Annual Latino conference moves to Allentown
Local Latino leaders hosted a press conference April 28 announcing plans to host the fifth annual Pennsylvania Latino Convention Sept. 29 through Oct. 1 in Allentown.
According to convention chairwoman Olga Negron it is the only statewide Latino conference in the Commonwealth. She said Latino number over 1 million in the state and is the largest and fastest growing population in the state today. “The convention is the place to develop the community’s statewide agenda,” said Negron. Allentown Mayor Matt Tuerk, himself a Latino, welcomed the Latino convention planners.
State Chief Diversity Officer for the office of Community and Economic Development Norman Bristol-Colon spoke of the importance of women entrepreneurship in the Latino community. “Latinas are opening businesses six times faster than any segment of the U. S. population,” said Bristol-Colon. “We must invest in these Latinas because they are [also] closing business doors more than anyone else as well.”
“They don’t have the tools,” said Bristol-Colon. “They don’t have the support. They don’t have the loans. They don’t have the opportunities. In a humorous twist, the Latina owner of Sarina’s Berries LLC, Sarina Torres, was introduced as a member of the audience. As she mentioned her business at 1136 N 22nd St. (https://www.sarinasberriesllc.org/) and described her product, a convention planner booked her on the spot to provide her berry treats to the upcoming convention.
“The Latina women are the poorest of the poor,” said Bristol-Colon. “They know it. “The poorest households in Pennsylvania today are single- parent households that are [headed by] Latinas.”
Bristol-Colon also addressed the importance of the Latino vote. “I believe this going to be a very contested election,” he said. “We will only win if Latinos get out and vote in unprecedented numbers [which] will decide who [will be] the governor of Pennsylvania.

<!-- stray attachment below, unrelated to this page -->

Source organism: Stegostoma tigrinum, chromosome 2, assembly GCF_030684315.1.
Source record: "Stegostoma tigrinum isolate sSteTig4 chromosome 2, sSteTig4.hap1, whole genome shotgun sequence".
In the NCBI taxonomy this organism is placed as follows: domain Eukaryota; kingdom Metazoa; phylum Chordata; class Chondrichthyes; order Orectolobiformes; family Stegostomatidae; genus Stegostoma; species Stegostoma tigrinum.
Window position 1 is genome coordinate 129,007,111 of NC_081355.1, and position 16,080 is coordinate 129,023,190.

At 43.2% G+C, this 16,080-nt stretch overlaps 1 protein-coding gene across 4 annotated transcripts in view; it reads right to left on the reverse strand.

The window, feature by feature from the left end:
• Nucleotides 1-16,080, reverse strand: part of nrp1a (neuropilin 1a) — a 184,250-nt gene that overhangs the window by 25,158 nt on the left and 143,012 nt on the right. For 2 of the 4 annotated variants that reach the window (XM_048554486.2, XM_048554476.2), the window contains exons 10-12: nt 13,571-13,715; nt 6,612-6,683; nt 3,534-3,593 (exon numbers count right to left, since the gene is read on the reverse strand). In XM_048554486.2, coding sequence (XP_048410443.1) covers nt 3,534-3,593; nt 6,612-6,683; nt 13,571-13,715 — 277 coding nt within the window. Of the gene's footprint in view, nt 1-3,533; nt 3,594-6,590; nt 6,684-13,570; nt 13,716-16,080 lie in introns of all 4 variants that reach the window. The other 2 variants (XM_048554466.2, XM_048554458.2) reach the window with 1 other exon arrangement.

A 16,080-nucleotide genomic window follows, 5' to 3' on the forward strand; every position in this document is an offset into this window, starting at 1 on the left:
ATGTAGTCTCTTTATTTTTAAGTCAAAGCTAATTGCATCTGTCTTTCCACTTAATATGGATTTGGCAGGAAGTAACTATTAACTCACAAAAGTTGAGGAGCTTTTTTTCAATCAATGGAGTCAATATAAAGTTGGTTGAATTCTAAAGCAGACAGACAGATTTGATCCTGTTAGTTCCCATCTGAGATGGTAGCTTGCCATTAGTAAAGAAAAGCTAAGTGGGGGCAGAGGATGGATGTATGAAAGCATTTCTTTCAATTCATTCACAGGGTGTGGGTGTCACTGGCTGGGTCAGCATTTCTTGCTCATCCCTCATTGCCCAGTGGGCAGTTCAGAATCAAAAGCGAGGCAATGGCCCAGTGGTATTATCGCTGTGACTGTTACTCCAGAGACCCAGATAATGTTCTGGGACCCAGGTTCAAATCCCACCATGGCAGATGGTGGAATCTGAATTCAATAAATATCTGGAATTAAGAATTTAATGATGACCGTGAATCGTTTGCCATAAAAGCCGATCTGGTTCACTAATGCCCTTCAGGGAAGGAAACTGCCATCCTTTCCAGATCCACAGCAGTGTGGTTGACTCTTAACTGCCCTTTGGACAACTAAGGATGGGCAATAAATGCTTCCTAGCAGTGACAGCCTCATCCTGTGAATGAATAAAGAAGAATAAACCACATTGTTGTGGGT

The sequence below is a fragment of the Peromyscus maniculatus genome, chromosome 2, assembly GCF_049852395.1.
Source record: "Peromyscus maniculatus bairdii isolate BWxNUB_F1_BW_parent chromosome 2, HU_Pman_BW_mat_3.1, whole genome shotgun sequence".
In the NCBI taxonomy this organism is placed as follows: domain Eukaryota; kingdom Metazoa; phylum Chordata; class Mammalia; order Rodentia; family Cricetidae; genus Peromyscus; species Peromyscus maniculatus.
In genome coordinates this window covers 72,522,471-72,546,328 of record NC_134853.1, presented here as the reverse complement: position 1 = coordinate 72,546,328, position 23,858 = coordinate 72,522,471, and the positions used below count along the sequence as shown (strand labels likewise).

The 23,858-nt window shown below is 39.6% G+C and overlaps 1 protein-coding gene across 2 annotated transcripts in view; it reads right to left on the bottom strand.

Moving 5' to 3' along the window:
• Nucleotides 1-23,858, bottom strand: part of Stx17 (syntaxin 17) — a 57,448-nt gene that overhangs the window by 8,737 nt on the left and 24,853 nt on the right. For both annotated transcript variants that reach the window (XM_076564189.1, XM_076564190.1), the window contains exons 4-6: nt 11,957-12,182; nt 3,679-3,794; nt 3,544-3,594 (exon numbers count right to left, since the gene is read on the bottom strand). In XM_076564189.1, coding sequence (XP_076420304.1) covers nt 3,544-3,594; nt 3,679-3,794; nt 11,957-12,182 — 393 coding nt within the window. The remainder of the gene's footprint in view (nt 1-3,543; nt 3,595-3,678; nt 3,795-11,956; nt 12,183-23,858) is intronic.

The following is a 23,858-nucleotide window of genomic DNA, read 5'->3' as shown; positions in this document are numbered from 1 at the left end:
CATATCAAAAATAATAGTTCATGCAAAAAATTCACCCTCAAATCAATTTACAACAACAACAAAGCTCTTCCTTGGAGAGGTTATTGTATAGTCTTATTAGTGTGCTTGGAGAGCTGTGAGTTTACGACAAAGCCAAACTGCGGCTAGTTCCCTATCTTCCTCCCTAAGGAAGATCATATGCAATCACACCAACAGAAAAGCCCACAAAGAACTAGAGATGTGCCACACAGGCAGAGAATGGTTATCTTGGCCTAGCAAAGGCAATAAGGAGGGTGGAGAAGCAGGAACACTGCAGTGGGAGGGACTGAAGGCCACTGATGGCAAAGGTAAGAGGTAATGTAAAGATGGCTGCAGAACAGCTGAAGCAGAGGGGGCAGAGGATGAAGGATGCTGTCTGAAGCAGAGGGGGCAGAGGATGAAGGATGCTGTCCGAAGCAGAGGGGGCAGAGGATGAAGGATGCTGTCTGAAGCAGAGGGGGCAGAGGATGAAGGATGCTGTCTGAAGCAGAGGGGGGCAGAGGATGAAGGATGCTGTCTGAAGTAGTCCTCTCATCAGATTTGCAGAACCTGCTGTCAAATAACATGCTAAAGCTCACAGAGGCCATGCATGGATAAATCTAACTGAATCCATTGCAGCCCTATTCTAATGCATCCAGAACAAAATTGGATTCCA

“And the center of the political movement will happen in the Lehigh Valley. We are going to be knocking on doors and we are going to be mobilizing on the radio to make sure we have a very energized Latino voting base.”
According to supporting documents handed out at the hour-long press conference, Latinos represented almost 50 per cent of Pa.’s population growth between 2010 and 2020.
Pennsylvania tops the nation in percentage of total Latino population change, according to convention organizers.
Negron said Latinos represent more than 54 percent of Allentown’s population and Lehigh County has the highest Latino population percentage of all 67 state counties.
Latinos are, at more than 65 million, the largest minority ethnic group in the United States.
The press conference was also an opportunity for the Latino conference organizers to ask for sponsorship.
Karen Rollins-Fitch of Highmark Whole Care attended with Adrie Laboy and Jane Brooks. Highmark is a “presenting sponsor” of the planned conference.
The mission of the Pa. Latino Convention is “to promote Latino and Hispanic achievements and preparation for local, state, national and global competitiveness by fostering excellence and ensuring equal access to all aspects of Pennsylvania’s shared prosperity and responsibility.”
The convention will be held in the Renaissance Hotel at Seventh and Hamilton streets, with some events scheduled in the Americus Hotel.